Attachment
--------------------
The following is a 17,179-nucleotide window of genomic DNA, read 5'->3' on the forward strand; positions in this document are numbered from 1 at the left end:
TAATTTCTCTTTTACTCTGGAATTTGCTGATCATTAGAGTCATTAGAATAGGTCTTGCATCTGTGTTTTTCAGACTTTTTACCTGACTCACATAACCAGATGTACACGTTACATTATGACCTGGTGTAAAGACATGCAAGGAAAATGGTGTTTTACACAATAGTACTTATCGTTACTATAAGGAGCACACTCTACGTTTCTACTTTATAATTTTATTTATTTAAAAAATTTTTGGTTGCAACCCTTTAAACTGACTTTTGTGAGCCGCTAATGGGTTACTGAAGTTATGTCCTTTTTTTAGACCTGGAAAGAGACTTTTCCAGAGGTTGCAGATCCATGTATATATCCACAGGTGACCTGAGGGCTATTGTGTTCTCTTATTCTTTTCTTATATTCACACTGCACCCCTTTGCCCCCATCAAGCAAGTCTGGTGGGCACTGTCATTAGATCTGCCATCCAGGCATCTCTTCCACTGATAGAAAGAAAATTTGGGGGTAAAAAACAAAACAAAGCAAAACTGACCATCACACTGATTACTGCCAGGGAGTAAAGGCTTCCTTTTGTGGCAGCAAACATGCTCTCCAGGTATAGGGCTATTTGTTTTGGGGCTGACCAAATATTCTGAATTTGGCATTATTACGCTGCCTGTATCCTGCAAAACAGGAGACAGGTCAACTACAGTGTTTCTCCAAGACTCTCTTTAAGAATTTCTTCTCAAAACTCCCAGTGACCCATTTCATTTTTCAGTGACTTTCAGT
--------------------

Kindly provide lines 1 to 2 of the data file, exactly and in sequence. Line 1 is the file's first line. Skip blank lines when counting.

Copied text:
The following is a 17,179-nucleotide window of genomic DNA, read 5'->3' on the forward strand; positions in this document are numbered from 1 at the left end:
TAATTTCTCTTTTACTCTGGAATTTGCTGATCATTAGAGTCATTAGAATAGGTCTTGCATCTGTGTTTTTCAGACTTTTTACCTGACTCACATAACCAGATGTACACGTTACATTATGACCTGGTGTAAAGACATGCAAGGAAAATGGTGTTTTACACAATAGTACTTATCGTTACTATAAGGAGCACACTCTACGTTTCTACTTTATAATTTTATTTATTTAAAAAATTTTTGGTTGCAACCCTTTAAACTGACTTTTGTGAGCCGCTAATGGGTTACTGAAGTTATGTCCTTTTTTTAGACCTGGAAAGAGACTTTTCCAGAGGTTGCAGATCCATGTATATATCCACAGGTGACCTGAGGGCTATTGTGTTCTCTTATTCTTTTCTTATATTCACACTGCACCCCTTTGCCCCCATCAAGCAAGTCTGGTGGGCACTGTCATTAGATCTGCCATCCAGGCATCTCTTCCACTGATAGAAAGAAAATTTGGGGGTAAAAAACAAAACAAAGCAAAACTGACCATCACACTGATTACTGCCAGGGAGTAAAGGCTTCCTTTTGTGGCAGCAAACATGCTCTCCAGGTATAGGGCTATTTGTTTTGGGGCTGACCAAATATTCTGAATTTGGCATTATTACGCTGCCTGTATCCTGCAAAACAGGAGACAGGTCAACTACAGTGTTTCTCCAAGACTCTCTTTAAGAATTTCTTCTCAAAACTCCCAGTGACCCATTTCATTTTTCAGTGACTTTCAGT